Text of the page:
It had been a couple years since I’d visited North Adams, which is a shame. It is home to a couple places I would go every day if I could. First, Mass MoCA, which is pretty much the best place I know of to see the work of really good new artists if you want to stay out of major cities. On Saturday they were showing a bunch of really excellent exhibits. I spent an hour or so in the interactive installation Bibliothecaphilia, which featured work by at least three different people, [i] including Jonathan Gitelson’s Mariginalia, which was basically a shrine to the weird stuff that people do to, with, and put inside books. There was a shelf of used paperbacks full of previous owners’ scribblings and inscriptions, and a display case full of things found inside the books – faded family pictures, to-do lists, love letters, thirty-year-old baseball cards. I’ve always experienced a secret joy when I get ahold of a used book and find one of these kinds of quirky treasures inside it. Glimpses into the minds of anonymous strangers are fascinating; Gitleson’s project hit me with an avalanche of those glimpses. I got lost in them for an hour of fascination and laughter, and almost didn’t notice the sound of Margaret Cho having an orgasm behind a curtain in the next room.[ii] Second, is Mount Greylock, a beautiful park full of hiking trails and panoramic views. I decided to combine the two together into one super awesome day, and polish the whole thing off with some live music in Mass MoCA’s almost intimidatingly classy theater space, which was cool, dark, and smelled better than anywhere else I’d ever seen live music.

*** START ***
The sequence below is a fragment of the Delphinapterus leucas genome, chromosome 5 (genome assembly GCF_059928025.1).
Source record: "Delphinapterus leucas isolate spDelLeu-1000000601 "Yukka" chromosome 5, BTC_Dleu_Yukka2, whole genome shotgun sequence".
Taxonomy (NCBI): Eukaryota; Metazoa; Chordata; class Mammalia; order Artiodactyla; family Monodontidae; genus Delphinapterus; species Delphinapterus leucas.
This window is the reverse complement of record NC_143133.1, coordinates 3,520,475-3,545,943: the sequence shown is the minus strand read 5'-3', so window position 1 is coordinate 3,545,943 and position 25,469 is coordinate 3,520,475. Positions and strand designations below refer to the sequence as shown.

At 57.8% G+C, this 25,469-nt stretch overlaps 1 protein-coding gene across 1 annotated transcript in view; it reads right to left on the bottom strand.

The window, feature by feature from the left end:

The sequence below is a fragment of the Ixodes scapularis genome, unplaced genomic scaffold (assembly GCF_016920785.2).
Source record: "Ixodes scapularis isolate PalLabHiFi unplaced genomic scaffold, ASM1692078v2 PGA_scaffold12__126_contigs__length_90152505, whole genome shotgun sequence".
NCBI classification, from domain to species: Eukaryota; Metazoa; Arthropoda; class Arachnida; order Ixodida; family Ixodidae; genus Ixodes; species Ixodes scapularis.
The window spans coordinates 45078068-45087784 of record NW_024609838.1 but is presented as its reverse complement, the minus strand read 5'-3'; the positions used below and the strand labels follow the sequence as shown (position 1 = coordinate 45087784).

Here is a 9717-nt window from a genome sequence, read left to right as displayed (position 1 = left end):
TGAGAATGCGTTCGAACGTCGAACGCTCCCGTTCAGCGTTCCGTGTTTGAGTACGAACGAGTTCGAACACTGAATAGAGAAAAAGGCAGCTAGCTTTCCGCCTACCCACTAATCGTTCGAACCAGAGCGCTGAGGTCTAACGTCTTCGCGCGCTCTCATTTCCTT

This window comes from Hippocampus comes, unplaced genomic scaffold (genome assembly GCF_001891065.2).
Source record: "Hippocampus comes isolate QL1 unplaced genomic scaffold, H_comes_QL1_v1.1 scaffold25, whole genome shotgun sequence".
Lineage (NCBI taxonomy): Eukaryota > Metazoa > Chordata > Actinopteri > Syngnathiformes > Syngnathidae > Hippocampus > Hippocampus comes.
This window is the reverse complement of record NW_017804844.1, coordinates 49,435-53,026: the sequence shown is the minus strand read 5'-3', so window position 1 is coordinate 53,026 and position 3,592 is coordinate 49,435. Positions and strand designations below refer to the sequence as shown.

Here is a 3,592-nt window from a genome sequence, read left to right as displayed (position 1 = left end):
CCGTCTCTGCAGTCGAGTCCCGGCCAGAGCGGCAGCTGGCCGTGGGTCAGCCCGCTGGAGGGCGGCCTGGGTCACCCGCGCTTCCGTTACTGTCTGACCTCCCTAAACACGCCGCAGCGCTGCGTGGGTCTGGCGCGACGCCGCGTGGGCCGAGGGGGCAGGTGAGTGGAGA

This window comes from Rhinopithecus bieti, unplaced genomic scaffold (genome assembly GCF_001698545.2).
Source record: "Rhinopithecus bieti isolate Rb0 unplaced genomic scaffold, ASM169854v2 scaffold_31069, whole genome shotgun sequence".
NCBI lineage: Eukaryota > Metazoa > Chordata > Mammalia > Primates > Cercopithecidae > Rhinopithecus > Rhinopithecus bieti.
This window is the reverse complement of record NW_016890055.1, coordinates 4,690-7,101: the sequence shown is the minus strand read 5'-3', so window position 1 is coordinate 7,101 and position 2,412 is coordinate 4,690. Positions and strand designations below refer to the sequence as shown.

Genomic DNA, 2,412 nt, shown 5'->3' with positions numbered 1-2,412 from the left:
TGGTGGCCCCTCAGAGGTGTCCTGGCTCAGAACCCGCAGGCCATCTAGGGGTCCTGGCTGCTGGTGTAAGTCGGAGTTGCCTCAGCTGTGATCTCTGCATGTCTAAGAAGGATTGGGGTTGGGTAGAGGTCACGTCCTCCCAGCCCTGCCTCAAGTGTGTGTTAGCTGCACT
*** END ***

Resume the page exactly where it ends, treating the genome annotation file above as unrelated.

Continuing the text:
Headlining the night were Brooklyn-based Alt-Country band The Lone Bellow, who have rocketed to semi-stardom in the past couple years behind their self-titled 2013 debut record, and this year’s Then Came the Morning. You’ve probably heard their insatiably catchy hits, including the title track and “You Never Need Nobody,” on the radio, or on the internet. Maybe you wondered, like I did, after hearing three soulfully down-home voices harmonize together so cleanly, if some researcher had created an algorithm that could produce perfectly polished songs that would make the likes of Mumford and Sons and The Lumineers obsolete.[iii]
The crazy thing is, singer and songwriter Zach Williams, lead guitarist and singer Brian Elmquist, and mandolinist and singer Kanene Donehey Pipkin are all real live human beings whose voices just sound like that, and who all just happen to be really ridiculously (yet accessibly) good-looking. The band even has a dramatic and sympathetic origin story that involves outrageous fortune being snatched from the jaws of near-tragedy. [iv] Watching the trio, along with bassist Jason Pipkin and drummer Justin Glasco, sweat their way through a ninety-minute set plus an encore, frenetically dancing around stage and pouring so much furrow-browed passion into their vocals, I came away feeling this is simply a group of talented people who are fortunate enough to get a chance to do what they love. You can see the joy on their faces and hear the excitement in their voices. They aren’t taking fame for granted, it’s all still fun and new for them.